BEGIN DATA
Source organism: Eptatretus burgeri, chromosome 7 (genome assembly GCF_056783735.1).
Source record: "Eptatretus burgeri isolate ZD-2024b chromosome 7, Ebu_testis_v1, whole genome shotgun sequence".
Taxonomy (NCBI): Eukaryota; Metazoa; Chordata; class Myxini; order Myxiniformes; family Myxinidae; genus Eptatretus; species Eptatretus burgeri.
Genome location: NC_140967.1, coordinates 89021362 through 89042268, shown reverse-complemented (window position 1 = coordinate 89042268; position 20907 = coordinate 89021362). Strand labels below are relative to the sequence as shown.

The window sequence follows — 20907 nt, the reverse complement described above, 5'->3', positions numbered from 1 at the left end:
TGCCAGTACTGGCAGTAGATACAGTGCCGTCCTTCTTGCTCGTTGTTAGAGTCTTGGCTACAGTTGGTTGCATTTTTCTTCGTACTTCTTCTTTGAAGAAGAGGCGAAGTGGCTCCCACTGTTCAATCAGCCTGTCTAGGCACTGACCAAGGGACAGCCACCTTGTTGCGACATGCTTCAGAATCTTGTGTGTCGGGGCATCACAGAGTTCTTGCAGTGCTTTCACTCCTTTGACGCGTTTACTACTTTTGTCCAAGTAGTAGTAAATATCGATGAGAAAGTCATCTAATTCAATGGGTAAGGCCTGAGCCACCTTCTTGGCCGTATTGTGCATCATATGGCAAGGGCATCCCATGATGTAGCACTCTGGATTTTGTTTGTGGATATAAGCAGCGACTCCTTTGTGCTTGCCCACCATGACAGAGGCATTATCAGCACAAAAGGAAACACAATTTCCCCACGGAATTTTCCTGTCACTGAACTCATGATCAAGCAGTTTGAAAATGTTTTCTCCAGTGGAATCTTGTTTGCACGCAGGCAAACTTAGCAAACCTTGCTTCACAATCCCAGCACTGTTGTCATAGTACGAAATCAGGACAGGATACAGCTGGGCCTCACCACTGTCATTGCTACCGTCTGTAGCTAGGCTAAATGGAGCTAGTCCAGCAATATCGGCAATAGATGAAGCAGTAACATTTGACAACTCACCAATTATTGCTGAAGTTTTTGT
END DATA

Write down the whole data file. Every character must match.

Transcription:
Source organism: Eptatretus burgeri, chromosome 7 (genome assembly GCF_056783735.1).
Source record: "Eptatretus burgeri isolate ZD-2024b chromosome 7, Ebu_testis_v1, whole genome shotgun sequence".
Taxonomy (NCBI): Eukaryota; Metazoa; Chordata; class Myxini; order Myxiniformes; family Myxinidae; genus Eptatretus; species Eptatretus burgeri.
Genome location: NC_140967.1, coordinates 89021362 through 89042268, shown reverse-complemented (window position 1 = coordinate 89042268; position 20907 = coordinate 89021362). Strand labels below are relative to the sequence as shown.

The window sequence follows — 20907 nt, the reverse complement described above, 5'->3', positions numbered from 1 at the left end:
TGCCAGTACTGGCAGTAGATACAGTGCCGTCCTTCTTGCTCGTTGTTAGAGTCTTGGCTACAGTTGGTTGCATTTTTCTTCGTACTTCTTCTTTGAAGAAGAGGCGAAGTGGCTCCCACTGTTCAATCAGCCTGTCTAGGCACTGACCAAGGGACAGCCACCTTGTTGCGACATGCTTCAGAATCTTGTGTGTCGGGGCATCACAGAGTTCTTGCAGTGCTTTCACTCCTTTGACGCGTTTACTACTTTTGTCCAAGTAGTAGTAAATATCGATGAGAAAGTCATCTAATTCAATGGGTAAGGCCTGAGCCACCTTCTTGGCCGTATTGTGCATCATATGGCAAGGGCATCCCATGATGTAGCACTCTGGATTTTGTTTGTGGATATAAGCAGCGACTCCTTTGTGCTTGCCCACCATGACAGAGGCATTATCAGCACAAAAGGAAACACAATTTCCCCACGGAATTTTCCTGTCACTGAACTCATGATCAAGCAGTTTGAAAATGTTTTCTCCAGTGGAATCTTGTTTGCACGCAGGCAAACTTAGCAAACCTTGCTTCACAATCCCAGCACTGTTGTCATAGTACGAAATCAGGACAGGATACAGCTGGGCCTCACCACTGTCATTGCTACCGTCTGTAGCTAGGCTAAATGGAGCTAGTCCAGCAATATCGGCAATAGATGAAGCAGTAACATTTGACAACTCACCAATTATTGCTGAAGTTTTTGT